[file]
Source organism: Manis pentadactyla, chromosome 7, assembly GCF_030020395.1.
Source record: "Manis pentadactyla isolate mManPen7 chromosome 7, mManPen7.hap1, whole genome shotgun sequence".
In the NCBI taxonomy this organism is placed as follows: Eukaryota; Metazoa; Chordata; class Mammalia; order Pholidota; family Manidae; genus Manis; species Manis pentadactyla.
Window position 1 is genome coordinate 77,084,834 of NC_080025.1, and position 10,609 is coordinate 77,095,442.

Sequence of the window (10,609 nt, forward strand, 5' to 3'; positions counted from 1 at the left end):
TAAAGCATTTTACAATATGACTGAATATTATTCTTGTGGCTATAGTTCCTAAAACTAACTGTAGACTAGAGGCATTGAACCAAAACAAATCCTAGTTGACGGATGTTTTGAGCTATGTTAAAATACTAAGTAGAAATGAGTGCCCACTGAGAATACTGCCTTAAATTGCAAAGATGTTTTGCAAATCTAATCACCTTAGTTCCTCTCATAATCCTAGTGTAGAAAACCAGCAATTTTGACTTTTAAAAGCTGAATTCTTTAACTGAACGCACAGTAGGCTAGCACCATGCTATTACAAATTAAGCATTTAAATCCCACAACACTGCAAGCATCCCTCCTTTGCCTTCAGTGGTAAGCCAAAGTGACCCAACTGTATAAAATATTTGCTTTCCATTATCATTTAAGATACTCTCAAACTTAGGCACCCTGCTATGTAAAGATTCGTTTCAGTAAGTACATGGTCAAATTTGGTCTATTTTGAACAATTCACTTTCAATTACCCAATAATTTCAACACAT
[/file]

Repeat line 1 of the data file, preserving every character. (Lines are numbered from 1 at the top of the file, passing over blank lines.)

Source organism: Manis pentadactyla, chromosome 7, assembly GCF_030020395.1.